- You don’t play to your strengths – Giants try to kill, steal, and destroy the things that make you successful and impactful with your life. By nature, a giant is destructive, not subtle. A giant has one mission and that is to tear apart things and people. When you are facing a giant in any arena of life, you have to play to your strengths, not the giant’s strengths. For me, it always begins with my faith and the people I have in my life to remind me of this. My faith in Jesus is my strength and the foundation of my life. Jesus is the one person I can count on whenever I am facing a giant in my life, and I have already faced several in my life so far that He has helped me conquer. Realizing that He is my strength and leveraging systems and processes and character traits that ground me in this truth are the way I play to my strengths.
- You allow probability thinking to overshadow possibility thinking – The probability of you conquering a giant is not always good unless you are a giant yourself. The mere mention of a giant means that the person, thing, or problem that you are facing is bigger probability-wise than you. If you focus on the math, it doesn’t compute to success, a win, or a breakthrough moment. The probability of success in this moment far surpasses the possibility of surviving it. Yet, it is possibility thinking that defines truly resilient people. In all of the research and work we have done in helping and coaching leaders and elite athletes to maximize their potential and accomplish their goals, we have found that resilient people get into possibility thinking really quickly when they face a problem of gigantic proportions. They are realistic about the giant, but they don’t remain rattled by it. They move on past the problem in front of them and seek and discover what’s possible in solving this very formidable problem. And, sometimes, it is not even about conquering the giant but more about how they can grow from the experience.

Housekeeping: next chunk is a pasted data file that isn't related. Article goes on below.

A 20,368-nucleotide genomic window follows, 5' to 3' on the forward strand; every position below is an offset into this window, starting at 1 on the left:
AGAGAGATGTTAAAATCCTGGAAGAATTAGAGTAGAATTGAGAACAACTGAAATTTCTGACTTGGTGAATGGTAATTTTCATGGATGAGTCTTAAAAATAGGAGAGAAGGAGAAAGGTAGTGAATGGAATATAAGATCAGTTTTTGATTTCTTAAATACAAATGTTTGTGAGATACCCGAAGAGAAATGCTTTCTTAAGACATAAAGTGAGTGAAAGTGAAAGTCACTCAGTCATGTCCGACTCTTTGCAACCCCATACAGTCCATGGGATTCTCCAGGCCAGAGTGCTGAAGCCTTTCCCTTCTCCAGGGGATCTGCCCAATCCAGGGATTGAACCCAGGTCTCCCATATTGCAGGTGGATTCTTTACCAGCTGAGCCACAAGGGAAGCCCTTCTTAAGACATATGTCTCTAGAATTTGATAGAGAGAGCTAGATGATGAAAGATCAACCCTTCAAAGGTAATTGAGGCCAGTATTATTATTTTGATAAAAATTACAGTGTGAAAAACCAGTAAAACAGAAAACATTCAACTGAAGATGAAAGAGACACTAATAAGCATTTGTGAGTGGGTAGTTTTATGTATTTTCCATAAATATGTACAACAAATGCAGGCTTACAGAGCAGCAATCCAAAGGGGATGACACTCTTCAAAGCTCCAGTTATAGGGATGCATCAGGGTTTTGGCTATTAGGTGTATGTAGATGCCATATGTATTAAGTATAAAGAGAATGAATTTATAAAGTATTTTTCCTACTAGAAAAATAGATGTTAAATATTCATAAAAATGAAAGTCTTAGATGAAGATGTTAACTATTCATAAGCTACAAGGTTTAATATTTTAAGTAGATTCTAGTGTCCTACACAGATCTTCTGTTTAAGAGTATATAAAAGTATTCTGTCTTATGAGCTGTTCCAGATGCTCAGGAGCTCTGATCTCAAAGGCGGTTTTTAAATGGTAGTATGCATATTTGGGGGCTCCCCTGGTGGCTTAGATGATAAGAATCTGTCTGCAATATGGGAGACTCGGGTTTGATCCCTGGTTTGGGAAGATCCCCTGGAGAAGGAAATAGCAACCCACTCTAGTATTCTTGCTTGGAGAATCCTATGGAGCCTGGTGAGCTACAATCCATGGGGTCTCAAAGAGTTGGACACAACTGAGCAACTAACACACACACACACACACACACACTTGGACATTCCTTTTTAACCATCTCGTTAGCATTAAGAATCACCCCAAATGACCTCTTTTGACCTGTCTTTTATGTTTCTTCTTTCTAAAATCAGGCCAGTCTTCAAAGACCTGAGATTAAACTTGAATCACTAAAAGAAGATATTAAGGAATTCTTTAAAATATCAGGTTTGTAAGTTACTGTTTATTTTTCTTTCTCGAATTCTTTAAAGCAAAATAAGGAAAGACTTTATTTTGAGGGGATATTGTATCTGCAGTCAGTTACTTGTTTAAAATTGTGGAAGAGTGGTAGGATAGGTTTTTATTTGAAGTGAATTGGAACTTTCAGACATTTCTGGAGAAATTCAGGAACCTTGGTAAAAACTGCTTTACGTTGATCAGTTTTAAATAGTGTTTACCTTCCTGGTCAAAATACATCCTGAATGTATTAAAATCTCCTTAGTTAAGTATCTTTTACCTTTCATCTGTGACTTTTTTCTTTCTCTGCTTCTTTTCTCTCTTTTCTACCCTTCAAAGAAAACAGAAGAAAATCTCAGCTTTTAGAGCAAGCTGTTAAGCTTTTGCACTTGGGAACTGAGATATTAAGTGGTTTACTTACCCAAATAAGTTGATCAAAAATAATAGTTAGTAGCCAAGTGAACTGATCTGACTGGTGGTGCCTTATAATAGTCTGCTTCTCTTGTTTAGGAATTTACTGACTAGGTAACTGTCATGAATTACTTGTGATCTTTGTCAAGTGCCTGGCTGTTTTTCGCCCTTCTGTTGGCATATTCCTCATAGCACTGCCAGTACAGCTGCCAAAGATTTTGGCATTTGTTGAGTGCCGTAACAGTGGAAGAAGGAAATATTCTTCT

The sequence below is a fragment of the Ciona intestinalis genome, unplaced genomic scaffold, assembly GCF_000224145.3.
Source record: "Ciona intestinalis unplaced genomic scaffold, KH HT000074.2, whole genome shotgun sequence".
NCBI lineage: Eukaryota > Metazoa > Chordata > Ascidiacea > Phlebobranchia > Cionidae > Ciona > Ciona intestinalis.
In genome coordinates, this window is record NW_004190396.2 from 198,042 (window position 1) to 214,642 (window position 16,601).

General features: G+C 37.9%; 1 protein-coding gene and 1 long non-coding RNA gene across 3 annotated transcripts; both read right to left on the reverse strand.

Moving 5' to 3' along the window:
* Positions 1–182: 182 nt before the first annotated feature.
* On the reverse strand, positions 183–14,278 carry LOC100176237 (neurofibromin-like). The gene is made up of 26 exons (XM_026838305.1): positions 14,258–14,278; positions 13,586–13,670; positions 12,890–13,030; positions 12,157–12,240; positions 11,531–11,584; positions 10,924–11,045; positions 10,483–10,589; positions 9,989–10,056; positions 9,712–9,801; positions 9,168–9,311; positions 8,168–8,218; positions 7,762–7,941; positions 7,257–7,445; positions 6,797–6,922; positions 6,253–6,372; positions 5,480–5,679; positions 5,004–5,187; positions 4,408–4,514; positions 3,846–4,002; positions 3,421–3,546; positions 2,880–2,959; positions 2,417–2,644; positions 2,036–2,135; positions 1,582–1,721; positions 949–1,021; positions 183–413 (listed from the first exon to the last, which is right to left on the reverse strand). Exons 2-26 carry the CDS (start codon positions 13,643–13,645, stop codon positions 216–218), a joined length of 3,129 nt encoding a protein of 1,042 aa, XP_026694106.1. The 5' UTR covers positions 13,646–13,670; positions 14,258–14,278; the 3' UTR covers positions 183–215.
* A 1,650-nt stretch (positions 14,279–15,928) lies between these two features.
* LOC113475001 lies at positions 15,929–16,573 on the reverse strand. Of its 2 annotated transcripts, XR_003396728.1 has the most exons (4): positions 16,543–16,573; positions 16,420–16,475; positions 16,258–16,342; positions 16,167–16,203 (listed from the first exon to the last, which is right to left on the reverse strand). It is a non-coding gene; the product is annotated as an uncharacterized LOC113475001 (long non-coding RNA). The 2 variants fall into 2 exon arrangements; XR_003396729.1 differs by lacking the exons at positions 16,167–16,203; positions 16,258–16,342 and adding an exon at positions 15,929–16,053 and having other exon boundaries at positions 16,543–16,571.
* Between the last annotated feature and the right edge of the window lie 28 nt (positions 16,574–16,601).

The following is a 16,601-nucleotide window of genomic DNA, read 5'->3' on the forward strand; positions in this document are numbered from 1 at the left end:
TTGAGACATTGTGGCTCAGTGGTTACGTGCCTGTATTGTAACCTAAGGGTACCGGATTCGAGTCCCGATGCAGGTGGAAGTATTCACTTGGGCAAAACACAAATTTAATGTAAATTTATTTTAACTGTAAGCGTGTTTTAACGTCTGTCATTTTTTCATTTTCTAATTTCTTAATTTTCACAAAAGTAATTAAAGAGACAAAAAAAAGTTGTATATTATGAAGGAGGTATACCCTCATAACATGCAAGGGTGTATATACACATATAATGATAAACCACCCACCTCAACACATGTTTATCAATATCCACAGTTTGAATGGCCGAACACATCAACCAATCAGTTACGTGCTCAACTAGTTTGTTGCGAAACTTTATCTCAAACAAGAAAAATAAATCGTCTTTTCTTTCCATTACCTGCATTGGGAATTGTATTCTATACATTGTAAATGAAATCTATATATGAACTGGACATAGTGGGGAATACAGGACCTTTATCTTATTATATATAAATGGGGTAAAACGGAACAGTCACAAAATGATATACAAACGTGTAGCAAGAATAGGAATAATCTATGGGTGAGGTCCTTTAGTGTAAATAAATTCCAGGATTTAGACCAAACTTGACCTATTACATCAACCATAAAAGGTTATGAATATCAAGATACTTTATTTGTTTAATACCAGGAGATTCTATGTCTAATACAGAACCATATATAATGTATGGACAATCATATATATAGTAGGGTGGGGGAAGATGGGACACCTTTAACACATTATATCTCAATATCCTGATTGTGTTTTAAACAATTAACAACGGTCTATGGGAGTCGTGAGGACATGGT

Problems, foes, adversaries, strongholds, and giants are all a part of life. You will see them and ultimately face them sometime in your life. Whether you have faced a giant in your past or are currently facing one in this present moment, I want to encourage you to learn from the story of David. He did not focus on Goliath and avoided the pitfalls mentioned above. By focusing on his faith, his strengths, and the size of God and His power, he conquered his Goliath, and you can too. Choose today to focus on the things that will help you prevail against your giant!
Related to the topic of this blog post, I wanted to make you aware of a book by my friend Louie Giglio entitled Goliath Must Fall. Louie has been a spiritual mentor to me since my days in college, and he is an incredible Pastor and communicator who has inspired many people including college students all over the world. In his new book, he authentically shares his testimony of facing a season that seemed insurmountable and what he learned about how you can truly conquer the giants of Goliath proportion in your life. While you can find a link in our Resources area on my web site to buy the book, I am also giving away 3 free copies of his book. Enter Our Giveaway before the deadline of Monday, May 22nd for a chance to win one of these free copies.